Inner Workings of Nuclear Exploit Kit Spreading Crypto-ransomware
The topic of crypto-ransomware is still fresh in the minds of consumers and enterprises all over the world. Security experts have revealed the inner workings of the Nuclear exploit kit, which keeps making waves despite attempts to shut down its original servers. It appears the creators of this kit prefer to use DigitalOcean to spread their malware to unsuspecting users.
What Makes The Nuclear Exploit Kit Tick?
As most people are well aware of, most types of crypto-ransomware are spread to computers through so-called exploit kits. Although Angler is the most common EK in that regard, Nuclear is well worth keeping an eye on as well. In fact, this particular exploit kit is rather hard to eliminate, despite the hosting company taking down the servers spreading this malware.
This is where things get fascinating, as it turns out DigitalOcean is the place-to-be for the Nuclear exploit kit creators. By deploying cheap instances serving websites with malicious code to spread the malware, these internet criminals have been successful in their attempts to spread Locky and other types of crypto-ransomware in the past few months.
Unfortunately, the server shutdown by DigitalOcean did not do much in the end, as the Nuclear operators set up new instances of their servers in mere hours. What makes their approach so brilliant in its simplicity is how they use coupon codes, which grant an x number of free hours of running a DigitalOcean instance. All it takes is a random email address and a coupon, effectively giving users a way to bypass traditional payment solutions.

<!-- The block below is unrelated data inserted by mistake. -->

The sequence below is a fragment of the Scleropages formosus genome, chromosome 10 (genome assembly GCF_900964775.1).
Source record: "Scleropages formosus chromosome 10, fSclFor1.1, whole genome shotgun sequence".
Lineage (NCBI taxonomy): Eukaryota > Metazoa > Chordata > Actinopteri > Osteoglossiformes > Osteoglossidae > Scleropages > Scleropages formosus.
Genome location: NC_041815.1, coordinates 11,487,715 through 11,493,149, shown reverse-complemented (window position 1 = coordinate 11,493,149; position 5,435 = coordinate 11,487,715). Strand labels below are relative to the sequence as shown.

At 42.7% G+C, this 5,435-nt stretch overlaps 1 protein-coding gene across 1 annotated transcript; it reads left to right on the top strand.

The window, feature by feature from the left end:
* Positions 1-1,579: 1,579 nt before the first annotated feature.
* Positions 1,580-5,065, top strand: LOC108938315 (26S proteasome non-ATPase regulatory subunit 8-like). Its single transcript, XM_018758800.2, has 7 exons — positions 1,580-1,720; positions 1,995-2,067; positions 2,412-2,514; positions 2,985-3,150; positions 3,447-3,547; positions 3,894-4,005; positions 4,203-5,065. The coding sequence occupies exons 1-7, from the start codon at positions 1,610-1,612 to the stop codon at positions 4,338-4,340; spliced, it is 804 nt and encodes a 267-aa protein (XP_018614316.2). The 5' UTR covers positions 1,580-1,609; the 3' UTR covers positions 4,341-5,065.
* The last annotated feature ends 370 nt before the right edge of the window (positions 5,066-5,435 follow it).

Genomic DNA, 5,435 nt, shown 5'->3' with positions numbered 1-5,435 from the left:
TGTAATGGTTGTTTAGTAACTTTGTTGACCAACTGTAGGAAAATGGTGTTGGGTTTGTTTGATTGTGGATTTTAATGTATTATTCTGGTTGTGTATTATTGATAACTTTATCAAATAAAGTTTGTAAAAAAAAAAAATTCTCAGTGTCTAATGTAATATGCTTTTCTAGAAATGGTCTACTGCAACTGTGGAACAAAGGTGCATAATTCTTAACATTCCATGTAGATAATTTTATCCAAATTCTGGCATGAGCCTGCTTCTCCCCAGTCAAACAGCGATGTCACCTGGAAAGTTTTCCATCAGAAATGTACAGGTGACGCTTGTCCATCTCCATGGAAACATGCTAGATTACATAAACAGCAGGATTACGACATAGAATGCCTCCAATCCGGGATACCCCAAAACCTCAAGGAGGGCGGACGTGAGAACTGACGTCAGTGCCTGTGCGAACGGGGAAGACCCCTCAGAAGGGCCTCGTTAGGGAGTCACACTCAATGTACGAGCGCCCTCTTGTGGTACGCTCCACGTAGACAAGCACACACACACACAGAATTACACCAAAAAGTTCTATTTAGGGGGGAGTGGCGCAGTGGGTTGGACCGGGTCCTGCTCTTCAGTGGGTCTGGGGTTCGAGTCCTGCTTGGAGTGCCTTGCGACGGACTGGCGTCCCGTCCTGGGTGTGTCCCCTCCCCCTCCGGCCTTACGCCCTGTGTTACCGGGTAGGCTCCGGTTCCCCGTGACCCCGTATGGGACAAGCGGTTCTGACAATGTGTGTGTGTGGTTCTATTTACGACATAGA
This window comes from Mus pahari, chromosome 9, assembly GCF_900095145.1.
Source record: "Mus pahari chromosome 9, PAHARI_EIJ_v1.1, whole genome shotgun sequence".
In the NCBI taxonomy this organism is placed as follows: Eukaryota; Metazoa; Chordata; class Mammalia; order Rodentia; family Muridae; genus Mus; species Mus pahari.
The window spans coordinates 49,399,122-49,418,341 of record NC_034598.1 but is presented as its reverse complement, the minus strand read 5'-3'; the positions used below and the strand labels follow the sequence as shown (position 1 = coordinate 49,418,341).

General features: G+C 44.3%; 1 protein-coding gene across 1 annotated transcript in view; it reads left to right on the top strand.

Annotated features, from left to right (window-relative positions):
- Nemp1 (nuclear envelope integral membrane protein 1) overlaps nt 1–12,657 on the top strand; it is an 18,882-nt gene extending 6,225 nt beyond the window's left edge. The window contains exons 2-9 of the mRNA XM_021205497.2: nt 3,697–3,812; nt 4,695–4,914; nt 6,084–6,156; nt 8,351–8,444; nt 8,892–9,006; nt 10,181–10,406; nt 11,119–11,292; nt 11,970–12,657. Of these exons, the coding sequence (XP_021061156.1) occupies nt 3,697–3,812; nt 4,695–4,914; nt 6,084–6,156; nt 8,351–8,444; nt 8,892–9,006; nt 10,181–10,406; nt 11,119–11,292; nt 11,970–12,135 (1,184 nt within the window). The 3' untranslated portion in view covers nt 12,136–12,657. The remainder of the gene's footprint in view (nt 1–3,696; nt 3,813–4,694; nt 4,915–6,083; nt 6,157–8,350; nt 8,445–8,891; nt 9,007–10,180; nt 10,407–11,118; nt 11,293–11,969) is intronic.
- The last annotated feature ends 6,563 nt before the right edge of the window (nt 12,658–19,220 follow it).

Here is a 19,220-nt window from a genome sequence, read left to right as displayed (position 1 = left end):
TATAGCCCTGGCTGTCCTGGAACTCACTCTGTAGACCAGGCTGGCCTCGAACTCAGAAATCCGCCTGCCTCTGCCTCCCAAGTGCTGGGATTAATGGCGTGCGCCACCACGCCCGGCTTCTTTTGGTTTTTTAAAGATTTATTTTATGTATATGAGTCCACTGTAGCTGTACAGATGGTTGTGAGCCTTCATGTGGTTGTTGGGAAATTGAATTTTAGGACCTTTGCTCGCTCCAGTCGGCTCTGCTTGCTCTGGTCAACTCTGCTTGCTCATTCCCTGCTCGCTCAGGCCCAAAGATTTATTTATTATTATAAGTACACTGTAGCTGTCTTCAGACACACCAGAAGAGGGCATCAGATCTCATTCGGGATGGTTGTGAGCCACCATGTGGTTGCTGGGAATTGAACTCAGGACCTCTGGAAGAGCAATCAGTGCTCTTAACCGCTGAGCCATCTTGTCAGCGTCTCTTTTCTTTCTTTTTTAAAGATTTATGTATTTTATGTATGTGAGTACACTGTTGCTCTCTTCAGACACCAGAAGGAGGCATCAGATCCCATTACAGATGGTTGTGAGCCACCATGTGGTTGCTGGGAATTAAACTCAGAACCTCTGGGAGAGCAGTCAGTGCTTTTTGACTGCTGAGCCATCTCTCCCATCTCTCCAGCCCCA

Setting up the exploit kit servers is just one aspect of this story, though. The Nuclear exploit kit itself packs quite the punch under the hood, as there is a multi-tier server architecture. One master server provides automatic “updates” to console servers, which are used by paying clients to customize and distribute their payload of malware and crypto-ransomware. Every console server manages several landing page servers, which is where the real magic happens.
It is also interesting to note the Nuclear exploit kit is mostly used to target Spanish speakers, for some unknown reason. It appears as if a large portion of the traffic visiting these exploit pages were coming from a Spanish ad for adult webcams. That is not the most worrying part, however, as one particular server saw as much as 60,000 unique IP addresses accessing the platform in a single day.
At this time, it looks all but impossible for the Nuclear exploit kit to go away entirely. Disrupting the DigitalOcean servers has done absolutely nothing other than buying a small amount of time. Both Cisco and Check Point are stepping up their security to try and identify these landing pages and exploit attacks, but it will be an uphill battle, to say the least.
What are your thoughts on the inner workings of the Nuclear exploit kit? Let us know in the comments below!
Source: Ars Technica
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